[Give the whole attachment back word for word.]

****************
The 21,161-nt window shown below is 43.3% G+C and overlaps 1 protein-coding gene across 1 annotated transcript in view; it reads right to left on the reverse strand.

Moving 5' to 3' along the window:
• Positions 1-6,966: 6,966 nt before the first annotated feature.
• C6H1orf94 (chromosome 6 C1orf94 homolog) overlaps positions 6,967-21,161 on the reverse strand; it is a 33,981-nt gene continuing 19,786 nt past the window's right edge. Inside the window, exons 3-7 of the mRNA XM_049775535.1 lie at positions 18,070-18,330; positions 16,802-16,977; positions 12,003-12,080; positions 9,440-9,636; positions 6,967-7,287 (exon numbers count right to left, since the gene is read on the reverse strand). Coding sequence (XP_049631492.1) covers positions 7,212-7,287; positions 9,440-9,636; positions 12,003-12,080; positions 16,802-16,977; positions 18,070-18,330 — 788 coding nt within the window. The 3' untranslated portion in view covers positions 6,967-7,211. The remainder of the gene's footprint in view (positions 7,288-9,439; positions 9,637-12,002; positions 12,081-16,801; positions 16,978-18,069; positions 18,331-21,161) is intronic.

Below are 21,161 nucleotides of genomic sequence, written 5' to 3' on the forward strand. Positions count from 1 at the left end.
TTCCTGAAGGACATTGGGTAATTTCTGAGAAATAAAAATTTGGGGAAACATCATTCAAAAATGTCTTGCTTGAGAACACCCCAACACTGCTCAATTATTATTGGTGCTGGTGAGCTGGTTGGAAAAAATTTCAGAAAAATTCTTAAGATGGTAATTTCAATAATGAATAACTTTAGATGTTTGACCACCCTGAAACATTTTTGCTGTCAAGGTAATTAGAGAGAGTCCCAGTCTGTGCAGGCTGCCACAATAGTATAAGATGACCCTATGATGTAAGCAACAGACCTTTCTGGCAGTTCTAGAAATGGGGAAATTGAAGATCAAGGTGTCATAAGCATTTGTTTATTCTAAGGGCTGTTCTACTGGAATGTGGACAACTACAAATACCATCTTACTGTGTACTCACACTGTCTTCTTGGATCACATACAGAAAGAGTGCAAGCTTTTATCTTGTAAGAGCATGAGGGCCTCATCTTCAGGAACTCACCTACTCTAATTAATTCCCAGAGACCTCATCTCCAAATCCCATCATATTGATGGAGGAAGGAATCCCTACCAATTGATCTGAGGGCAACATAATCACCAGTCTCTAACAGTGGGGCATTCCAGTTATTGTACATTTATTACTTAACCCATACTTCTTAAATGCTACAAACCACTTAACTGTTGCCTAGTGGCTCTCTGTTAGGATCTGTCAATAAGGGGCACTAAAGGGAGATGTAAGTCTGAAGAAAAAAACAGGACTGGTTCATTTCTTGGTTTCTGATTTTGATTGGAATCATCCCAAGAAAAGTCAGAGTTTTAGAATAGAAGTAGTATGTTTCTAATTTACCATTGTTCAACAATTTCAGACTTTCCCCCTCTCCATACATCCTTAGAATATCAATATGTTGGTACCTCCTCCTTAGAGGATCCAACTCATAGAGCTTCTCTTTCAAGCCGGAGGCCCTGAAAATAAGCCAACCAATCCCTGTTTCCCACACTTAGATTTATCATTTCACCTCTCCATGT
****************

The 21,161-nt window shown below is 43.3% G+C and overlaps 1 protein-coding gene across 1 annotated transcript in view; it reads right to left on the reverse strand.

Moving 5' to 3' along the window:
• Positions 1-6,966: 6,966 nt before the first annotated feature.
• C6H1orf94 (chromosome 6 C1orf94 homolog) overlaps positions 6,967-21,161 on the reverse strand; it is a 33,981-nt gene continuing 19,786 nt past the window's right edge. Inside the window, exons 3-7 of the mRNA XM_049775535.1 lie at positions 18,070-18,330; positions 16,802-16,977; positions 12,003-12,080; positions 9,440-9,636; positions 6,967-7,287 (exon numbers count right to left, since the gene is read on the reverse strand). Coding sequence (XP_049631492.1) covers positions 7,212-7,287; positions 9,440-9,636; positions 12,003-12,080; positions 16,802-16,977; positions 18,070-18,330 — 788 coding nt within the window. The 3' untranslated portion in view covers positions 6,967-7,211. The remainder of the gene's footprint in view (positions 7,288-9,439; positions 9,637-12,002; positions 12,081-16,801; positions 16,978-18,069; positions 18,331-21,161) is intronic.

Below are 21,161 nucleotides of genomic sequence, written 5' to 3' on the forward strand. Positions count from 1 at the left end.
TTCCTGAAGGACATTGGGTAATTTCTGAGAAATAAAAATTTGGGGAAACATCATTCAAAAATGTCTTGCTTGAGAACACCCCAACACTGCTCAATTATTATTGGTGCTGGTGAGCTGGTTGGAAAAAATTTCAGAAAAATTCTTAAGATGGTAATTTCAATAATGAATAACTTTAGATGTTTGACCACCCTGAAACATTTTTGCTGTCAAGGTAATTAGAGAGAGTCCCAGTCTGTGCAGGCTGCCACAATAGTATAAGATGACCCTATGATGTAAGCAACAGACCTTTCTGGCAGTTCTAGAAATGGGGAAATTGAAGATCAAGGTGTCATAAGCATTTGTTTATTCTAAGGGCTGTTCTACTGGAATGTGGACAACTACAAATACCATCTTACTGTGTACTCACACTGTCTTCTTGGATCACATACAGAAAGAGTGCAAGCTTTTATCTTGTAAGAGCATGAGGGCCTCATCTTCAGGAACTCACCTACTCTAATTAATTCCCAGAGACCTCATCTCCAAATCCCATCATATTGATGGAGGAAGGAATCCCTACCAATTGATCTGAGGGCAACATAATCACCAGTCTCTAACAGTGGGGCATTCCAGTTATTGTACATTTATTACTTAACCCATACTTCTTAAATGCTACAAACCACTTAACTGTTGCCTAGTGGCTCTCTGTTAGGATCTGTCAATAAGGGGCACTAAAGGGAGATGTAAGTCTGAAGAAAAAAACAGGACTGGTTCATTTCTTGGTTTCTGATTTTGATTGGAATCATCCCAAGAAAAGTCAGAGTTTTAGAATAGAAGTAGTATGTTTCTAATTTACCATTGTTCAACAATTTCAGACTTTCCCCCTCTCCATACATCCTTAGAATATCAATATGTTGGTACCTCCTCCTTAGAGGATCCAACTCATAGAGCTTCTCTTTCAAGCCGGAGGCCCTGAAAATAAGCCAACCAATCCCTGTTTCCCACACTTAGATTTATCATTTCACCTCTCCATGT